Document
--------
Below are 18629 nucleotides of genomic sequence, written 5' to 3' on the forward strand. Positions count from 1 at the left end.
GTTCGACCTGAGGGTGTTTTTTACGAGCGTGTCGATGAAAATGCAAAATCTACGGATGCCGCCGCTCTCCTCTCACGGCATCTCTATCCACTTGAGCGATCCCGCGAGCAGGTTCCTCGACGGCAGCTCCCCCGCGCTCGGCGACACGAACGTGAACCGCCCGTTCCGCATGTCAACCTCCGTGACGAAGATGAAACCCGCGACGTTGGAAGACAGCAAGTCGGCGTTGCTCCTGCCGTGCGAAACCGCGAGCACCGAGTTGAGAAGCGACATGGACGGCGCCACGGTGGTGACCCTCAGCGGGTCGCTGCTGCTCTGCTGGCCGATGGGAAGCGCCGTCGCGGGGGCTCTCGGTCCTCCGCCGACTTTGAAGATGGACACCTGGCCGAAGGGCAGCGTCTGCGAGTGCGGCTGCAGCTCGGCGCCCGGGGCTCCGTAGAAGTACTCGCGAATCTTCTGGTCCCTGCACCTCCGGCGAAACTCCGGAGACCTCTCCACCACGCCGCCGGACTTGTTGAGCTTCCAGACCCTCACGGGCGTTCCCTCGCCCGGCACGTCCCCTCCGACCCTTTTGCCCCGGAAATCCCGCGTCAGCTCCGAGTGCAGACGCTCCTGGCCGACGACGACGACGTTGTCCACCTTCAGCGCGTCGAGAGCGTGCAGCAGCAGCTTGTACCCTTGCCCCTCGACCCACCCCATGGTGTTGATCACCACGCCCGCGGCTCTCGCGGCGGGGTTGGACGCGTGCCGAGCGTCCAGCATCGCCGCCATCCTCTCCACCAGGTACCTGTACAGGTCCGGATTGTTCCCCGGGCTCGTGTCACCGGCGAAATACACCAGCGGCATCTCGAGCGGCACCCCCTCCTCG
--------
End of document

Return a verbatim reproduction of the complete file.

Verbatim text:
Below are 18629 nucleotides of genomic sequence, written 5' to 3' on the forward strand. Positions count from 1 at the left end.
GTTCGACCTGAGGGTGTTTTTTACGAGCGTGTCGATGAAAATGCAAAATCTACGGATGCCGCCGCTCTCCTCTCACGGCATCTCTATCCACTTGAGCGATCCCGCGAGCAGGTTCCTCGACGGCAGCTCCCCCGCGCTCGGCGACACGAACGTGAACCGCCCGTTCCGCATGTCAACCTCCGTGACGAAGATGAAACCCGCGACGTTGGAAGACAGCAAGTCGGCGTTGCTCCTGCCGTGCGAAACCGCGAGCACCGAGTTGAGAAGCGACATGGACGGCGCCACGGTGGTGACCCTCAGCGGGTCGCTGCTGCTCTGCTGGCCGATGGGAAGCGCCGTCGCGGGGGCTCTCGGTCCTCCGCCGACTTTGAAGATGGACACCTGGCCGAAGGGCAGCGTCTGCGAGTGCGGCTGCAGCTCGGCGCCCGGGGCTCCGTAGAAGTACTCGCGAATCTTCTGGTCCCTGCACCTCCGGCGAAACTCCGGAGACCTCTCCACCACGCCGCCGGACTTGTTGAGCTTCCAGACCCTCACGGGCGTTCCCTCGCCCGGCACGTCCCCTCCGACCCTTTTGCCCCGGAAATCCCGCGTCAGCTCCGAGTGCAGACGCTCCTGGCCGACGACGACGACGTTGTCCACCTTCAGCGCGTCGAGAGCGTGCAGCAGCAGCTTGTACCCTTGCCCCTCGACCCACCCCATGGTGTTGATCACCACGCCCGCGGCTCTCGCGGCGGGGTTGGACGCGTGCCGAGCGTCCAGCATCGCCGCCATCCTCTCCACCAGGTACCTGTACAGGTCCGGATTGTTCCCCGGGCTCGTGTCACCGGCGAAATACACCAGCGGCATCTCGAGCGGCACCCCCTCCTCG